Tuesday, 1:25pm
28 June 2011

Type Tuesday

How lettering is made for public display: hand-cutting in stone

Andrew Haslam looks at the production of display lettering, and, in this instalment, hand-cutting in stone by Fergus Wessels. Drawing letters for stone-cutting requires great skill, and techniques vary between cutters: some use a  soft, chisel-pointed pencil that enables them to draw both sides of the letter with a single stroke, while others bind together two pencils, creating a double keyline with a single movement (a letter-cutter relies on kinetic memory as much as  eye).

Each letter will have its own individual width but both the widths and the inter-character spaces have to be considered in combination. The guiding principle in drawing the letters is the search for consistency of letter pattern, evenness of line weight and spacing, uniformity of  stress – and logical word breaks.


1. Stone-cutting mallets vary in size but have short hickory shafts: cutters work with a succession of short blows. The large nylon-headed round (left) is used for heavy work with a  wide chisel, where stone needs to be removed quickly. The small metal mallet (centre) is used for details. The block mallet is reserved for heavy work with a broad chisel and for splitting stone.


2. Cold chisels are made in many sizes, and the cutting edge is often tipped with tungsten. The large chisel with several points (left) is called a  claw. The tip of a chisel may be flat (third from left), rounded (fourth from left), or pointed (right) to create a stippled effect on the stone’s surface.


3. The cutter draws the shape of the letter on the  stone, using a white Chinagraph pencil for dark stones (such as Welsh slate) and a black graphite pencil for pale stone such as limestone or marble. Sharpening the pencil on emery paper creates a long fine point.


4. Some stone-cutters design directly onto the stone, drawing and redrawing until they are happy with the layout and form of the letters. For  capital letters, a parallel cap and base line are drawn across the stone with a ruler; the cap height is usually estimated, rarely measured.


5. Once the letters have been drawn and approved by the client, the fine chisel is sharpened for the first cut.


6. The centre of the ‘v’ cut is incised halfway between the keylines, using a fine chisel with a  fifteen-degree cutting edge. This ‘undrawn’ line is chased into the stone from a serif point with a succession of tiny blows from the mallet. Some cutters work one letter at a time; others prefer to chase in all the ‘v’ cuts before moving on to the next stage.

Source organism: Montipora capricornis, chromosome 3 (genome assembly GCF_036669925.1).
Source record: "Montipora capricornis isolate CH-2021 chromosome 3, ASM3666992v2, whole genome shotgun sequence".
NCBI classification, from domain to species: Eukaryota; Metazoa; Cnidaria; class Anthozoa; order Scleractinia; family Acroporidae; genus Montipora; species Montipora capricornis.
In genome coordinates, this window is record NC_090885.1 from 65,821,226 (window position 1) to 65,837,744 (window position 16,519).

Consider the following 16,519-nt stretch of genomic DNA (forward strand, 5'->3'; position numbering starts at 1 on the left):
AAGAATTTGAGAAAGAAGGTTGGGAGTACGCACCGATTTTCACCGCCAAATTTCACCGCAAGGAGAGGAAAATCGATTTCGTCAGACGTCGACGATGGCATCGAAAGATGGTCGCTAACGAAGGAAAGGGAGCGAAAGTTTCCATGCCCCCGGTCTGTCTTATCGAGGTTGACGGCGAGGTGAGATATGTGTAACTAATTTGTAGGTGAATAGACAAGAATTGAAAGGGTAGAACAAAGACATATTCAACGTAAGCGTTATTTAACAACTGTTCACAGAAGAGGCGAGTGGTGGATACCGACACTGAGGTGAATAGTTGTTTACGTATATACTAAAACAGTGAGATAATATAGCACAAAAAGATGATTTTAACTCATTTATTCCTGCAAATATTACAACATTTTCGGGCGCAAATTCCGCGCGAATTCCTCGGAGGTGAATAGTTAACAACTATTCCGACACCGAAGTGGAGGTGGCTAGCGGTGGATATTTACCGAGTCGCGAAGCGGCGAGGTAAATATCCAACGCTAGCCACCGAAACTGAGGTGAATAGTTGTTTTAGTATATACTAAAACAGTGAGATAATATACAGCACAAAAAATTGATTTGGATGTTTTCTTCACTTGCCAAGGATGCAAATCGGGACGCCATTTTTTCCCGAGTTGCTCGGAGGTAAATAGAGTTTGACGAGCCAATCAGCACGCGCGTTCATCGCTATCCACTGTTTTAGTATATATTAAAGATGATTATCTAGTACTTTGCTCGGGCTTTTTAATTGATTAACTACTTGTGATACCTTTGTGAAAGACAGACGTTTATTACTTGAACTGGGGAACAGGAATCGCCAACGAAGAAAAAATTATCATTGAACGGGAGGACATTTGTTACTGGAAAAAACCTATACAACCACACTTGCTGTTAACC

7. The cutter works from just inside the keylines toward the ‘v’ cut centre line, ‘chopping’ away stone to create the letterform. The ‘v’ cut gradually deepens as it is worked from both inner and outer edge of the letter. The cutter must hold the chisel at a consistent angle to the  stone to ensure an even depth. Many stone-cutters can recognise one another’s work by the depth of the letters.


8. Once the central ‘v’ cut is fully established, the  cutter concentrates on refining the edge of the letter. The angle of the ‘v’ is retained and tiny taps are used to ‘hack back’ the cut to the drawn edge of the letter. This is a delicate procedure. Softer stone such as slate and limestone is more easily worked than hard stone – like marble or granite – which has an irregular crystal structure.


9. Using a very fine chisel the letter-cutter refines the thickness of the stroke – taking it  back to the pencil drawing and ensuring the  cut  angle is consistent.


10. On dark stones such as slate, the carved letter is initially far lighter in colour than the stone. However if the stone is used outside, the contrast begins to fade. To compensate for this loss of clarity some cutters paint the ‘v’ cut pale grey to match the cut slate. This preserves its legibility after the stone has been exposed to wind and rain.


11. The cutter brushes gold leaf into the incised letterforms with a sable brush.

Type Tuesday is our weekly column on typography and type design, featuring a mixture of brand new articles and material from the extensive Eye archive. For more Type Tuesday articles, click here.


Physical Display by Andrew Haslam was originally published in Eye 67, Spring 2008.

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